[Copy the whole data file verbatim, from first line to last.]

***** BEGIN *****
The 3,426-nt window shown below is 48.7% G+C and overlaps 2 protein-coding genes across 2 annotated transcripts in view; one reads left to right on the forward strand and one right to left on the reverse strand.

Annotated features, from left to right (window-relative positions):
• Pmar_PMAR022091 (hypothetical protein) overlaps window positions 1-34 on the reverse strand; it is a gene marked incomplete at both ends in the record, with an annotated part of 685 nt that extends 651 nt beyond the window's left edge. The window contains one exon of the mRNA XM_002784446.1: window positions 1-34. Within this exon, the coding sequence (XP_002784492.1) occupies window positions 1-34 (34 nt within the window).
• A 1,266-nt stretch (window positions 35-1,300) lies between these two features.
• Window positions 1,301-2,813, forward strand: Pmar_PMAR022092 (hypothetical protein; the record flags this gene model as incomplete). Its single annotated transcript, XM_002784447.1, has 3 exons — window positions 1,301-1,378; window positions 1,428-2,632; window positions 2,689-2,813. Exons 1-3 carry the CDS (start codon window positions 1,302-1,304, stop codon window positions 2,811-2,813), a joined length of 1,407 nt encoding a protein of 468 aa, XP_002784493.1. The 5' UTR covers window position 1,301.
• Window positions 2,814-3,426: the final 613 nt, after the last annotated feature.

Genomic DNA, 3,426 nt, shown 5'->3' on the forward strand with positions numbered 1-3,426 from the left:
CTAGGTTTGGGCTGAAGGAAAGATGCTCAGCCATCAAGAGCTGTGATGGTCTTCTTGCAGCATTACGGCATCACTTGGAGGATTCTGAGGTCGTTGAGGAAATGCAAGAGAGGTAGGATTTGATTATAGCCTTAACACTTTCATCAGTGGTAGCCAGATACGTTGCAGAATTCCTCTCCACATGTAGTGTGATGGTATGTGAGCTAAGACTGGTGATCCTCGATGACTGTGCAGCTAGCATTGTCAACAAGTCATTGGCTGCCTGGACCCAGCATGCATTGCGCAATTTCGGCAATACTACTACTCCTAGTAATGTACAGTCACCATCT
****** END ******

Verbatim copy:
The 3,426-nt window shown below is 48.7% G+C and overlaps 2 protein-coding genes across 2 annotated transcripts in view; one reads left to right on the forward strand and one right to left on the reverse strand.

Annotated features, from left to right (window-relative positions):
• Pmar_PMAR022091 (hypothetical protein) overlaps window positions 1-34 on the reverse strand; it is a gene marked incomplete at both ends in the record, with an annotated part of 685 nt that extends 651 nt beyond the window's left edge. The window contains one exon of the mRNA XM_002784446.1: window positions 1-34. Within this exon, the coding sequence (XP_002784492.1) occupies window positions 1-34 (34 nt within the window).
• A 1,266-nt stretch (window positions 35-1,300) lies between these two features.
• Window positions 1,301-2,813, forward strand: Pmar_PMAR022092 (hypothetical protein; the record flags this gene model as incomplete). Its single annotated transcript, XM_002784447.1, has 3 exons — window positions 1,301-1,378; window positions 1,428-2,632; window positions 2,689-2,813. Exons 1-3 carry the CDS (start codon window positions 1,302-1,304, stop codon window positions 2,811-2,813), a joined length of 1,407 nt encoding a protein of 468 aa, XP_002784493.1. The 5' UTR covers window position 1,301.
• Window positions 2,814-3,426: the final 613 nt, after the last annotated feature.

Genomic DNA, 3,426 nt, shown 5'->3' on the forward strand with positions numbered 1-3,426 from the left:
CTAGGTTTGGGCTGAAGGAAAGATGCTCAGCCATCAAGAGCTGTGATGGTCTTCTTGCAGCATTACGGCATCACTTGGAGGATTCTGAGGTCGTTGAGGAAATGCAAGAGAGGTAGGATTTGATTATAGCCTTAACACTTTCATCAGTGGTAGCCAGATACGTTGCAGAATTCCTCTCCACATGTAGTGTGATGGTATGTGAGCTAAGACTGGTGATCCTCGATGACTGTGCAGCTAGCATTGTCAACAAGTCATTGGCTGCCTGGACCCAGCATGCATTGCGCAATTTCGGCAATACTACTACTCCTAGTAATGTACAGTCACCATCT